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the fun side of supersymmetry

I mean: "squarks", "gravitinos", "photinos", "gluinos", "selectrons" and even "winos" (no alcohol involved there, just the superpartner, or shadow partner, of the W+- boson). Maybe nobody's sure of what String Theory is, exactly, but the name variations are certainly entertaining. Used to be, you just needed a copy of Joyce's Finnegans Wake to name a particle (Murray Gell-Mann took "quark" it from the sentence "Three quarks for Muster Mark" in that book).

Anyway, from today's New York Times: String Theory, At 20, Explains It All (or not):

"String theory, the Italian physicist Dr. Daniele Amati once said, was a piece of 21st-century physics that had fallen by accident into the 20th century.

And, so the joke went, would require 22nd-century mathematics to solve."

Albert Einstein: "God does not play dice with the universe."

Stephen Hawking: "Not only does God play dice, but... he sometimes throws them where they cannot be seen."

Niels Bohr: "How wonderful that we have met with a paradox. Now we have some hope of making progress."


Categories: science
Posted by diego on December 7, 2004 at 10:52 AM

conversation engine: the next step

Since the recent integration of Feedster results into the conversation engine, I stopped coding for a bit and while doing other stuff I've been thinking of how to make it more scalable, covering more weblogs, and not wasting resources in looking at pages with no meaning (read: make it more useful) --- in short, how to solve the problems I mentioned in that entry.

The crucial problem is that Feedster provides only part of the picture. Scott Rafer (Feedster CEO) mentioned in the comments that I could use the Feedster links output, which provides a list of the references to a particular weblog. This doesn't quite do what I need however. The reason is simple: Feedster indexes RSS feeds, not entire sites, and so if someone is providing summary feeds, then Feedster will not be able to find links between weblogs, even if they exist. Because, many, many weblogs provide summary feeds, it is clear that the only way to get the links between entries is to get the actual contents of the HTML page. But.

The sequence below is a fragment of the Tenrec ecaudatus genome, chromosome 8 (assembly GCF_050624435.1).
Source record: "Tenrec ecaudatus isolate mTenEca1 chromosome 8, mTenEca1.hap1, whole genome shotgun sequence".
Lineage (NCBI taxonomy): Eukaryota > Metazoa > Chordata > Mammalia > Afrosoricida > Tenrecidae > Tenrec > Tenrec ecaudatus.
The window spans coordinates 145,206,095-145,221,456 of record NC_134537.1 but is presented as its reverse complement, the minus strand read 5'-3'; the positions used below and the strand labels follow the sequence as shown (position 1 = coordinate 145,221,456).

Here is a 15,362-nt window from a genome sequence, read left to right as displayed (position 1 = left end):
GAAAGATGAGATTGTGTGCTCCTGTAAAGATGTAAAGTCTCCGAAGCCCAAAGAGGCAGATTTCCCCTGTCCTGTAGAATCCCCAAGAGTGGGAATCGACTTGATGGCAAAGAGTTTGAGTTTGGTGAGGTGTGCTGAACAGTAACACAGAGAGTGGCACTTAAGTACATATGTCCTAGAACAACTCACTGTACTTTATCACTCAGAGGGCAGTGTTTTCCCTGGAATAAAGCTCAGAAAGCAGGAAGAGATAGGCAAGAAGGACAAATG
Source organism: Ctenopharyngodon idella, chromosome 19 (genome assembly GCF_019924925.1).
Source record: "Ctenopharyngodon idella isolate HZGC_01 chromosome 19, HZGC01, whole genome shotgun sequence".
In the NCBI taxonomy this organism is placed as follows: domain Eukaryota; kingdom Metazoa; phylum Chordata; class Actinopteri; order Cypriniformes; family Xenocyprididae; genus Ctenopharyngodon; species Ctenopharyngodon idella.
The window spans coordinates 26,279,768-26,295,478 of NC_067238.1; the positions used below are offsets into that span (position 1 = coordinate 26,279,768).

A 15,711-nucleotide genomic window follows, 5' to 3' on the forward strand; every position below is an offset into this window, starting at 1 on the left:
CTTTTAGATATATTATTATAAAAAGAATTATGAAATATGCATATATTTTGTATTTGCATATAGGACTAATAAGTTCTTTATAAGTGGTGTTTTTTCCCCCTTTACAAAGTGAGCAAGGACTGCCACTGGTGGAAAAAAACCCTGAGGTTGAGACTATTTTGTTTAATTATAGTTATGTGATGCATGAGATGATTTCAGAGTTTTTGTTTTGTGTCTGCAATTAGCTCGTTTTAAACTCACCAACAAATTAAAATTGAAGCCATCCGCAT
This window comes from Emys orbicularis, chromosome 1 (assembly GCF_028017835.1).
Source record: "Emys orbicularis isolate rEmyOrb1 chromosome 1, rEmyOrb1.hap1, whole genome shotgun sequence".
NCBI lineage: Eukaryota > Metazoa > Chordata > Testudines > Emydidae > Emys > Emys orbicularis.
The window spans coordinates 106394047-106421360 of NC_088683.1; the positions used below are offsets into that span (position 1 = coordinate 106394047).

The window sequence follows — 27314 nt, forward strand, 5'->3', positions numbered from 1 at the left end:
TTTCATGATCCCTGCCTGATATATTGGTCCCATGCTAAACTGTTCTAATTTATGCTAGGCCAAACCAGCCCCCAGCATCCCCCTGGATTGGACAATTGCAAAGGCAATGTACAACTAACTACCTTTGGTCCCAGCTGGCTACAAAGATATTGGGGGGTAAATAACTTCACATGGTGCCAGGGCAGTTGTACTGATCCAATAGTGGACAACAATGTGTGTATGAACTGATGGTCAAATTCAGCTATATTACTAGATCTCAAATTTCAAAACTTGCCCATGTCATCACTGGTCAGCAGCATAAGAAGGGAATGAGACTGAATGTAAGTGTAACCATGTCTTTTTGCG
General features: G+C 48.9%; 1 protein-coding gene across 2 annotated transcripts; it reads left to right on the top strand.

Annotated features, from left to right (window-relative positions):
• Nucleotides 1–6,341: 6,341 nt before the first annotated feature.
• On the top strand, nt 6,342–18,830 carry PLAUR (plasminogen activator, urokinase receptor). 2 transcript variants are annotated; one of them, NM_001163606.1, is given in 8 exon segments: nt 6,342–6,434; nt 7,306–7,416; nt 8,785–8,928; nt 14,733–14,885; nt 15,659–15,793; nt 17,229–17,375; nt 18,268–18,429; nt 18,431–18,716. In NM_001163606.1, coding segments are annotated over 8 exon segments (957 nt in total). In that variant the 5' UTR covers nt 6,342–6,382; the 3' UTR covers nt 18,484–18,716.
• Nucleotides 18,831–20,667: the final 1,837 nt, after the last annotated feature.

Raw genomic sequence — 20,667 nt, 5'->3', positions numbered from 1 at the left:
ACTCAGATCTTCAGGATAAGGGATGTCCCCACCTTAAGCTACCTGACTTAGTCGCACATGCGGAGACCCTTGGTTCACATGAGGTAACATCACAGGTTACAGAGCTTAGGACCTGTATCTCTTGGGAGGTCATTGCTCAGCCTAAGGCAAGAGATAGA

But what I can do is use Feedster as the source point for the list of pages to index. Right now I am indexing everything on a given website. This has two drawbacks. First, I am forced to download, store, and analyze, waaay more content than I need (which accounts for the small amount of sites the bot is crawling at the moment), particularly when weblogs point to other parts of a site, including Wikis, dynamic apps, etc. Second, it slows down the processing for conversations, which depends on walking the link graph between two sites. This is a problem now, but if I move in the direction of adding multiple-participant conversations (as Don suggests in a comment to my previous conv. engine post, linked above) then this will be even more important.


Next step, then, is to use Feedster as the data source for the entries of a given weblog. Then download/process the pages for each entry's permalink. Then analyze that and combine the results with the Feedster information.

Stay tuned! More in the next few days.

Posted by diego on December 7, 2004 at 10:36 AM

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